The Cohoes Cataract

[MT lectured in Cohoes, N.Y, Friday evening, 7 January 1870. The local paper was a weekly that came on Saturdays, and gave only this brief notice of the lecture the next day, January 8th:

MARK TWAIN'S LECTURE.--Mark Twain (Samuel L. Clemens) lectured in Egberts Hall, last evening, to a slim audience. Those present were much pleased with his remarks, which were a mixture of history and information with quaint humor. We regret that the Sons of Temperance had so poor a return for their enterprise.

In its next issue the paper offered a full review.]

The Cohoes Cataract,
15 January 1870

Mark Twain's Lecture.

We had not opportunity last week of speaking particularly of the entertainment furnished by Mr. Twain in his lecture at Egberts' Hall on Friday evening. It was altogether a novel production, so different, in fact, from what people usually hear from the platform, that the audience was somewhat disappointed; but quite agreeably so, however, for all complained that the lecture was too short, notwithstanding the speaker occupied a full hour in the delivery of his queer, quaint and quizzical remarks. His introduction of himself was remarkably Twain-ish and placed him and his hearers upon good terms at once. He gave many interesting facts concerning the Sandwich Islands, as well as funny incidents, and droll experiences which were all jumbled together in a promiscuous manner that was quite fascinating. From some of his best stories we select the following which "brought down the house":

He said that there was a sort of tradition or belief in the Sandwich Islands, that every great and noted liar always brings up there, in some time of his life. Of course, they stayed there for good and did not come back delivering lectures. One of the greatest of these was a man by the name of Morgan. After he died the natives venerated his memory and recollected him with affection. Once when he was asked if he had ever heard of the Natural Bridge of Virginia, he answered. "Of course, didn't my father help to build it?" Another time, when he was telling about a fast horse he once owned, he said that, "In a thunder storm one day, he rode eighteen miles without getting a drop of water on him, while his dog was swimming along behind!"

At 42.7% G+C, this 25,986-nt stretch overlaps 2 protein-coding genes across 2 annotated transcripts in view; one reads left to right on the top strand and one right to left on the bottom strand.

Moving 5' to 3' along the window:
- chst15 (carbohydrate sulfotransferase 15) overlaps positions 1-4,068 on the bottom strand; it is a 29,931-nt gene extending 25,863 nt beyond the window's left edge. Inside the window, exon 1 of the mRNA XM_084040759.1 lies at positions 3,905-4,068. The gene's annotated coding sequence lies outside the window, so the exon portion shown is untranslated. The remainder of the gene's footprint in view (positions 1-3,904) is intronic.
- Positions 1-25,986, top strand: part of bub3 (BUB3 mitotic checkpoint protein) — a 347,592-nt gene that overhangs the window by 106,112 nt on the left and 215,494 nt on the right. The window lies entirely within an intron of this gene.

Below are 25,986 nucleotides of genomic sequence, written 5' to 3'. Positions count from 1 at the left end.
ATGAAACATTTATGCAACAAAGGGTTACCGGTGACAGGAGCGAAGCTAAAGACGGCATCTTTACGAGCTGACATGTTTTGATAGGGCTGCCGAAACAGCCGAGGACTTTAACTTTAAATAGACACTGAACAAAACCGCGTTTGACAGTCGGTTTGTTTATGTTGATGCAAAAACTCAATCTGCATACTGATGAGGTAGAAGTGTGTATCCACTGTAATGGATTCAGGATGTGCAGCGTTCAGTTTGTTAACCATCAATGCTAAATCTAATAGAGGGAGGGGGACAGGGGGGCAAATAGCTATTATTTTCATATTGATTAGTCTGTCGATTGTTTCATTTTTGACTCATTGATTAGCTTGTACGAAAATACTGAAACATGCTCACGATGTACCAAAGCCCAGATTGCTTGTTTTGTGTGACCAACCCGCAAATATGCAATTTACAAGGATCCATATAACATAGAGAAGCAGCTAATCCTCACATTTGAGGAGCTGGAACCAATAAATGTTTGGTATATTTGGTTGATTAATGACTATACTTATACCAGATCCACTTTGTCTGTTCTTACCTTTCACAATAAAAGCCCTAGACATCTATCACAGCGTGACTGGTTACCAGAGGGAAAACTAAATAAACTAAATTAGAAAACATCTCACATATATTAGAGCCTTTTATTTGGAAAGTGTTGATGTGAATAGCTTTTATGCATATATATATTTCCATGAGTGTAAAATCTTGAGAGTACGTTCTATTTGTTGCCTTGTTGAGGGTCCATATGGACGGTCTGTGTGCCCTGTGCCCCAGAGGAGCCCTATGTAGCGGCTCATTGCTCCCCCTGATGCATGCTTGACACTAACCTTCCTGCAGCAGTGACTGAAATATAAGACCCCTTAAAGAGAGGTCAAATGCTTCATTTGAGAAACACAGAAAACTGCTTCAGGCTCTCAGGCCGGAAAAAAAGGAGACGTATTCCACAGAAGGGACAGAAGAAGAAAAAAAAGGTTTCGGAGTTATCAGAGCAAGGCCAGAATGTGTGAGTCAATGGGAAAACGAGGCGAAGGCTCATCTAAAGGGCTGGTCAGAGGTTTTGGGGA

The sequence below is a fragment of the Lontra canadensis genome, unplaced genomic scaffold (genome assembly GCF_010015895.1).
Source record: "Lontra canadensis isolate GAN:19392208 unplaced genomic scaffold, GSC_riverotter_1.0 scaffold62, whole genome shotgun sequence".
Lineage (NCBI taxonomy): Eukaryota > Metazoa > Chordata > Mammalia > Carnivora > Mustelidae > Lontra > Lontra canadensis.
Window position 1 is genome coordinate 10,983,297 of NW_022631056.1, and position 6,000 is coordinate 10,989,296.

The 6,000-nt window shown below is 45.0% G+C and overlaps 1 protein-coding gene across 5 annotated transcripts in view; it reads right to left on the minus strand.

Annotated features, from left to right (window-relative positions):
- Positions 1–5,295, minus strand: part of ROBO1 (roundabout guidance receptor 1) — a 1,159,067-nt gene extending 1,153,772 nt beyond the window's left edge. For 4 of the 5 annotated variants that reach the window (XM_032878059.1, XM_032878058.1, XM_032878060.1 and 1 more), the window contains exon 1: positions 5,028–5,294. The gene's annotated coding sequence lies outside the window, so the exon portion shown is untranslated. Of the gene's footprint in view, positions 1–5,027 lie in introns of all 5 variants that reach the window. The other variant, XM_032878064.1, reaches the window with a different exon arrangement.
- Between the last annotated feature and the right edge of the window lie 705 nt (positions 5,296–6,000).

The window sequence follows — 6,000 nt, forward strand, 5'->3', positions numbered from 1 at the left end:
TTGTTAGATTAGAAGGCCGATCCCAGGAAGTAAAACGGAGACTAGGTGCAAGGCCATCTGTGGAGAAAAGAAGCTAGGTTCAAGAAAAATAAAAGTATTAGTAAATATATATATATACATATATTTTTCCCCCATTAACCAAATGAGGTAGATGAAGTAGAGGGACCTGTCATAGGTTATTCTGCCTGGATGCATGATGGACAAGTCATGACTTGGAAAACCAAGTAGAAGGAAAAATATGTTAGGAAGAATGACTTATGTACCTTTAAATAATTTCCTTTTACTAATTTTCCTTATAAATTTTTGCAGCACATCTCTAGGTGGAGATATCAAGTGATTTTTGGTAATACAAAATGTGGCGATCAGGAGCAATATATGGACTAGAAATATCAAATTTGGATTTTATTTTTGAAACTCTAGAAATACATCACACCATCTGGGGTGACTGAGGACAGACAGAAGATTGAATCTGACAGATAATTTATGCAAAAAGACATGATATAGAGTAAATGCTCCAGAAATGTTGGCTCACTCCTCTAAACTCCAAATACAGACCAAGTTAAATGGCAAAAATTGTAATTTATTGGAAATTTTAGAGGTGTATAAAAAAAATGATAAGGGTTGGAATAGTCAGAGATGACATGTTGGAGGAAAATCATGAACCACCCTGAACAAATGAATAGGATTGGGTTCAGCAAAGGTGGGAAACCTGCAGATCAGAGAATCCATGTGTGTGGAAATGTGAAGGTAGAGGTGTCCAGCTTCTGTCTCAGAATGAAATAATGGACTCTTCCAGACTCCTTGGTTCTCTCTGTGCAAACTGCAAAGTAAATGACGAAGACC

One day, while the company were telling stories of mean men, this Morgan capped the climax by telling about a corporation of mean men. "This corporation were having some blasting done, and one day, while one of the men was drilling away, he by chance struck a spark, and the result was a premature blast which blew the man up straight in the air. For a little while he appeared as large as a man, then went up till he looked as large as a boy, then higher till he looked like a doll, then till he looked as large as a bee, and then out of sight. He soon came back again looking as large as a bee, then down till he looked as large as a doll, nearer, till he looked like a boy, then a man again, and came down with his crowbar in precisely the same spot as before, and began drilling away. Now this man was not gone more than fifteen minutes, and this corporation of mean men docked him for lost time!"

We regret that so few were present at this and other lectures given under the auspices of the Sons of Temperance and the "Grand Army of the Republic." The gentlemen composing these associations have, at great sacrifice of time and money, furnished our citizens with quite as good a course of lectures as have been given in our neighboring cities, yet we regret to say, they have as a whole, been poorly patronized, and in many cases found fault with. Some say, "why don't you get Beecher?" Others, "why don't you get Gough or George W. Curtis?" We will answer for them. Mr. Beecher would not come at any price, and the sum asked by Mr. Gough was entirely beyond the possibility of raising even if the hall were filled at fifty cents for each ticket, which, judging by past experience, could not be done; for only a few seasons since, that celebrated lecturer was advertised to speak in the M. E. Church, in behalf of the temperance cause, at twenty-five cents admission, and the house was not half filled,--a fact not at all creditable to our citizens. George W. Curtis might be obtained if the people would come out; but as in the case of Mr. Gough, the last time he appeared before a Cohoes audience, the receipts failed to pay expenses, and the association were compelled to make up the deficiency. This ought not to be, for there is a sufficient number of intelligent people in our large population to sustain one or even two courses of lectures creditably, if not profitably to those who take the trouble to secure them.

In closing, we will state that the Sons of temperance have engaged George Francis Train, and the G. A. R. have made an engagement with Dr. Hays, the celebrated Arctic explorer, and also with Mr. J. Mines the editor of the Troy Times, to lecture before our citizens in a short time, and we sincerely hope that they may have an audience, not only commensurate with their reputation and talents as lecturers, but that the associations under whose auspices they are to appear, may, to some extent, at least, be reimbursed for the losses they have sustained on former occasions.